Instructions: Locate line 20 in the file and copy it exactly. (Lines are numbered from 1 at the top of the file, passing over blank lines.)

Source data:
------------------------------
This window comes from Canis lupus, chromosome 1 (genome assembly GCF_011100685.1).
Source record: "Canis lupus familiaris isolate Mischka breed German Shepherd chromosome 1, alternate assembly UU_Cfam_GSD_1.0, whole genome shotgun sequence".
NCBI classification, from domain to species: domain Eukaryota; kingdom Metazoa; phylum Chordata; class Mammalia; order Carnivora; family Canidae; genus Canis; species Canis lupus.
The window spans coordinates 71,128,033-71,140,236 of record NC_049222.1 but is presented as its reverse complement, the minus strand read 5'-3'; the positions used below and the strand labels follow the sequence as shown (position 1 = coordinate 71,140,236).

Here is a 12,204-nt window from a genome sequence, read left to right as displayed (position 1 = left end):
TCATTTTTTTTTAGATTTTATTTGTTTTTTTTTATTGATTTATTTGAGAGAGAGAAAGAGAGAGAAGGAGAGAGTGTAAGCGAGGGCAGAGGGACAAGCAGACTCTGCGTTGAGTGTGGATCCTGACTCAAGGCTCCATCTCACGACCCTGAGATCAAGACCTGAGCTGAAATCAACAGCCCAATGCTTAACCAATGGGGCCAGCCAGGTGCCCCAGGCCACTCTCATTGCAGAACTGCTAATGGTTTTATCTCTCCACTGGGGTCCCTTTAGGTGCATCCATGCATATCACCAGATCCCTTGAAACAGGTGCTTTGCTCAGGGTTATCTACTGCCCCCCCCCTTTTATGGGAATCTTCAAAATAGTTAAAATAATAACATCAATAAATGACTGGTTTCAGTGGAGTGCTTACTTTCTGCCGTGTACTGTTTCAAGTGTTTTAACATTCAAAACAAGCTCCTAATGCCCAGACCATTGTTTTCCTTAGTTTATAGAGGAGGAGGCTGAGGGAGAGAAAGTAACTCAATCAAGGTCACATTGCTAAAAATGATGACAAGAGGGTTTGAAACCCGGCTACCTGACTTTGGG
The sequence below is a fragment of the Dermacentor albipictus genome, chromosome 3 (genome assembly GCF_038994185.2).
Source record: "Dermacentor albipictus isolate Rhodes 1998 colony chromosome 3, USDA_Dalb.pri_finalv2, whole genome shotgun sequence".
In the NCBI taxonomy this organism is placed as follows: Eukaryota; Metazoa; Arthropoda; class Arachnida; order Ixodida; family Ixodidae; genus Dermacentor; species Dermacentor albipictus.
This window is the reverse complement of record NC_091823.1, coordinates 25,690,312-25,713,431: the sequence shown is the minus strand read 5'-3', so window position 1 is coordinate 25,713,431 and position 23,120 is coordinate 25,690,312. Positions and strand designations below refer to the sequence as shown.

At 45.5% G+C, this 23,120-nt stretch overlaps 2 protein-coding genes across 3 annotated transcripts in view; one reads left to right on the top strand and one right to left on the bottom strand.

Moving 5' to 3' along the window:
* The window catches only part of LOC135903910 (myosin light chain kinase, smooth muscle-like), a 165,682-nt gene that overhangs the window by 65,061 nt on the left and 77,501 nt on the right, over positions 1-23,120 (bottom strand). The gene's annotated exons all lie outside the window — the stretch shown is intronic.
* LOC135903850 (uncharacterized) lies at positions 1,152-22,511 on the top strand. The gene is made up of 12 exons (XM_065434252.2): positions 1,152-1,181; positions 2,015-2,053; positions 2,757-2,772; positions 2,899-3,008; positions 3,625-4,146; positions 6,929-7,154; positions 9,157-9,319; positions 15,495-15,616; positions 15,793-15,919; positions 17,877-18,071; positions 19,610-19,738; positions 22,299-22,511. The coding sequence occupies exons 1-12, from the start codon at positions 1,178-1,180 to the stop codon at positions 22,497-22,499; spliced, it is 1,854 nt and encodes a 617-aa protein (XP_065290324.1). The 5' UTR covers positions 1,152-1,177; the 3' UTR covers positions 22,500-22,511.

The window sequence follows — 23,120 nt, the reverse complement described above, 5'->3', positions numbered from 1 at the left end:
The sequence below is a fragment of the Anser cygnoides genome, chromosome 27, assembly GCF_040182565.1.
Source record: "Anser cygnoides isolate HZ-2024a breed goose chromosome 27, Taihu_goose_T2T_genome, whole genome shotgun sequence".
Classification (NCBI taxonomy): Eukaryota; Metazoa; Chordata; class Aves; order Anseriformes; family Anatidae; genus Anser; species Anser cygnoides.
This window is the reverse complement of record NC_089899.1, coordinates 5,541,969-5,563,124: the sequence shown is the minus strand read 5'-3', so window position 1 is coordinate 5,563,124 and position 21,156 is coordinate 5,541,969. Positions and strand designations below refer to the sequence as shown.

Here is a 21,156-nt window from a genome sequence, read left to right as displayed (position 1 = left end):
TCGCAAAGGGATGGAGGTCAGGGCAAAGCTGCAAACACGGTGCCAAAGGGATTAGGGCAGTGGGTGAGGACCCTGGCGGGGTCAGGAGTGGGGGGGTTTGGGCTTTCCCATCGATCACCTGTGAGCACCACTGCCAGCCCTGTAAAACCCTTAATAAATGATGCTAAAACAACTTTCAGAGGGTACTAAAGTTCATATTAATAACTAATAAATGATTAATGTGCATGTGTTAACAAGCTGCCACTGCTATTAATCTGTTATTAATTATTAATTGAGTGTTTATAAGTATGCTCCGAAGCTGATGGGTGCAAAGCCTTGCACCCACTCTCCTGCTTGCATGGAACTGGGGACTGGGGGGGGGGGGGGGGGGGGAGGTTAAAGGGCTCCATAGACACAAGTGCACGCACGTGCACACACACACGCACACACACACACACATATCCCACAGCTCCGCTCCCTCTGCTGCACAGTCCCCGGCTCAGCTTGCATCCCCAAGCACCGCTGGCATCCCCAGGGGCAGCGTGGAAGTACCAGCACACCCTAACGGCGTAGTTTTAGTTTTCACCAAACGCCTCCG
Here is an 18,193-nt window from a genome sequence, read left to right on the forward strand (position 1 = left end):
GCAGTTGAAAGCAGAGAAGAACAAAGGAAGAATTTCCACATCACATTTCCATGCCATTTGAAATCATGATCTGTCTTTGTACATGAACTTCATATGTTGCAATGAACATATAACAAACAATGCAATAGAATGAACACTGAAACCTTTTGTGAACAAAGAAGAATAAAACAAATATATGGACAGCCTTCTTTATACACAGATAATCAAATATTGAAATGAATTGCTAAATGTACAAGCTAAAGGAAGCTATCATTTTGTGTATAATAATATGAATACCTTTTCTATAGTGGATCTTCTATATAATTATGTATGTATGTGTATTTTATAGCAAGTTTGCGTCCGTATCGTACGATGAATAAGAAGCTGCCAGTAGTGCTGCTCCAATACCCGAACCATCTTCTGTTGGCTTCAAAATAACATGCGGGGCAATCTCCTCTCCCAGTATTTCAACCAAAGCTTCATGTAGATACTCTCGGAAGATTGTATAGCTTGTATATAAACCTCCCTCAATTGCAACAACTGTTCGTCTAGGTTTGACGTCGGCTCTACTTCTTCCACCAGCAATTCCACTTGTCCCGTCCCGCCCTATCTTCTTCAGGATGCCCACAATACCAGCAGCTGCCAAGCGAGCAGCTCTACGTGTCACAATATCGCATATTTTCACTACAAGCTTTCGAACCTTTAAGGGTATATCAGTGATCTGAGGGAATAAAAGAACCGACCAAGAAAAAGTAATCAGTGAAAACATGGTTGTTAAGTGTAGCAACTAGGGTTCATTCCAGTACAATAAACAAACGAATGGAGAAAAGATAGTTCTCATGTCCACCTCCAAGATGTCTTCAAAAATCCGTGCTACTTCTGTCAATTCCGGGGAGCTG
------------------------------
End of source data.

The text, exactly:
Here is a 21,156-nt window from a genome sequence, read left to right as displayed (position 1 = left end):